One of the tragedies of having so much damn TV out there is missing out on all the lovable weirdos hiding in the shows you aren’t watching. Consider, for example, Tati, from HBO’s Los Espookys. There is no one on television like Tati. Wholly realized by comedian and Los Espookys co-creator Ana Fabrega, Tati is a person best described as a living improv comedy sketch. A self-styled entrepreneur, she takes on odder-than-odd jobs (like running slideshows for business meetings, except the presenter uses a clicker that shocks her so she knows to change the slide?) that somehow work out for her (she becomes sought after by Hollywood producers for writing abridged 10-page versions of classic novels?) yet leave her exactly where she started (her asking price for the rights to her stories is $8?). There’s simply no one like Tati on TV. She is Schrödinger’s dimwit, all things and nothing at once. In other words: She’s great television.
Los Espookys is full of characters like Tati. A surreal comedy about a group of friends who launch a business staging “hauntings” for people who need them, Los Espookys traffics in the absurd. In one episode, a lazy cemetery groundskeeper hires Los Espookys to pose as ghosts who tell grieving family members that their corpses aren’t buried in the wrong graves, they just wanted to swap spaces post-burial. In another episode, a woman on the brink of divorcing her husband hires them to punish him by staging a haunting where everyone he sees looks and acts like him, so he can see how miserable she makes him.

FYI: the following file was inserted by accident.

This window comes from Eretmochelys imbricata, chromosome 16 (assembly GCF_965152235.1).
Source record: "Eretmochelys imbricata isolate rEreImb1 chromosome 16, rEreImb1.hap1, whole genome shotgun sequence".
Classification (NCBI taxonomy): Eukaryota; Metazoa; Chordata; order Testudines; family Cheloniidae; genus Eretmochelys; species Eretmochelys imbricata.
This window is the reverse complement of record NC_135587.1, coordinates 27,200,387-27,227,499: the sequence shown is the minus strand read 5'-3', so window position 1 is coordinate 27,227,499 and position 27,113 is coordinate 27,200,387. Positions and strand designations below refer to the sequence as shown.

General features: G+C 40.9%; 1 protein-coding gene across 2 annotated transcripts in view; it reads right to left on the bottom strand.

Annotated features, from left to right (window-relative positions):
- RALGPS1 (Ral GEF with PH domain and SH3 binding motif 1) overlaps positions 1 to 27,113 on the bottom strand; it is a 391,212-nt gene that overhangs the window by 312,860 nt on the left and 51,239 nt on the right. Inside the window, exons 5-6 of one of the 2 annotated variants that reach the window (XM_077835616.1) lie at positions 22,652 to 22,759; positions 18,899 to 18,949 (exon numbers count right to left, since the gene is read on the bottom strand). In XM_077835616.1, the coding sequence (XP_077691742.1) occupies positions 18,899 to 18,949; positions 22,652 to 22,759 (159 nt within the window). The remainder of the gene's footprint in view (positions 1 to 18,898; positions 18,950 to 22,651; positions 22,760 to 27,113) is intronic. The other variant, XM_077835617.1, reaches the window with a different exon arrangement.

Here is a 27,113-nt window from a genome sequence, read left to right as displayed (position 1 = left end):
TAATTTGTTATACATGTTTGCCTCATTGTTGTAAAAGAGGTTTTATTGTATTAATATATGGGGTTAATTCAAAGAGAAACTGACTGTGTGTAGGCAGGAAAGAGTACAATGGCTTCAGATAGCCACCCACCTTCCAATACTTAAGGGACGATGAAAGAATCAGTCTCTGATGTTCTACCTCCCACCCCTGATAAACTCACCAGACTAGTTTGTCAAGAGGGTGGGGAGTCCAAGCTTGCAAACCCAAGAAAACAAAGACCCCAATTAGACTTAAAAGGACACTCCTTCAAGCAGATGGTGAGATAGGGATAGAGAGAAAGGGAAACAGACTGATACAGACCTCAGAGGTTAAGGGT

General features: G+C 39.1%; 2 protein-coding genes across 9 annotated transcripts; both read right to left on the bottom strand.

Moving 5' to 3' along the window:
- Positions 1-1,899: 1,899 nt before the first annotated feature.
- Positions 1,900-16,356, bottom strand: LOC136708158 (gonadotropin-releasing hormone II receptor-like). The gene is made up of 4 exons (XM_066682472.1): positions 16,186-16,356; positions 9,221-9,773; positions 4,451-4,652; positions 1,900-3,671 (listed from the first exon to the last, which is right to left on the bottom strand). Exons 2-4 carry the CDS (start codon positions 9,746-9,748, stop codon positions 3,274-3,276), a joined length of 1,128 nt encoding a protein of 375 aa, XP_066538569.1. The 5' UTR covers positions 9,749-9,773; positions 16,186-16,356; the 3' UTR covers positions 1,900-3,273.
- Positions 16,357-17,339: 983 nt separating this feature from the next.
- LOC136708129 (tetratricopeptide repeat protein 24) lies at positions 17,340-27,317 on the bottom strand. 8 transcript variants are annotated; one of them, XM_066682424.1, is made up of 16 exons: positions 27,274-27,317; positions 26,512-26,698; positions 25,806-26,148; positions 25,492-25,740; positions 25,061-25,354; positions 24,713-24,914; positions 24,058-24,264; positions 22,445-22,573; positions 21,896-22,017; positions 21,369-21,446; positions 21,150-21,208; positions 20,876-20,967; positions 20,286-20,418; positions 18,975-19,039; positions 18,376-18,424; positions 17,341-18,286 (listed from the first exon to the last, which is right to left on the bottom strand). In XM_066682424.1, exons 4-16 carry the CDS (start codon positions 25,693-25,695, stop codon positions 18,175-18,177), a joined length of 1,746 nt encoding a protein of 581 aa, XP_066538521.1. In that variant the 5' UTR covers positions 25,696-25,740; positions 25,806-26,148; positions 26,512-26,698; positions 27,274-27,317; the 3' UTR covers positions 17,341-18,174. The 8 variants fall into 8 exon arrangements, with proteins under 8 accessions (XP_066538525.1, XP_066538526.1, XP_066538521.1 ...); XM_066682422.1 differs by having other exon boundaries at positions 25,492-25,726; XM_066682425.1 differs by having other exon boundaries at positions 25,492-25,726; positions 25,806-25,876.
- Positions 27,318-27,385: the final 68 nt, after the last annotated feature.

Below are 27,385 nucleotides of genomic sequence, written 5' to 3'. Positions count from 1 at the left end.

Tati is just one member of the titular Espookys gang, and all of them are equally delightful. There’s leader Renaldo (Bernardo Velasco), a sweet guy who loves horror and is perplexed at the thought of anything else. Andrés (Julio Torres) is the heir to a chocolate empire who falls out of favor with his family and has difficulty maintaining his lifestyle of glam disdain. And Úrsula (Cassandra Ciangherotti) is Tati’s older sister and maybe the only “normal” one in the crew.
Set in a fictional, unnamed Latin American country, the strange and unusual is normal in Los Espookys, making a character like Tati simply the oddest in a world full of oddballs. With a setting like this — which started as a way to make sense of the fact that the cast of the primarily Spanish-language comedy all hailed from different countries and spoke with different accents — Los Espookys is able to shape the universe around its characters. What happens at any given location is only as weird as the people in it.
In its second season, which concludes Friday, Renaldo is haunted by the ghost of a dead beauty pageant queen, a water demon tries to get a job at the U.S. Embassy, Andrés begins dating a wealthy widower and conspires with the moon to get rid of his children, and Úrsula’s increasing frustration with everyone causes her to stumble into politics.
Mainly, though, Los Espookys is just a very funny celebration of being a weirdo. The gang that forms Los Espookys are a multiplicity of things: queer, fanciful, deluded, stubborn, nonsensical, and more than anything, themselves. There’s no one like them, and every episode I get to hang out with them is some of the best TV I see that week.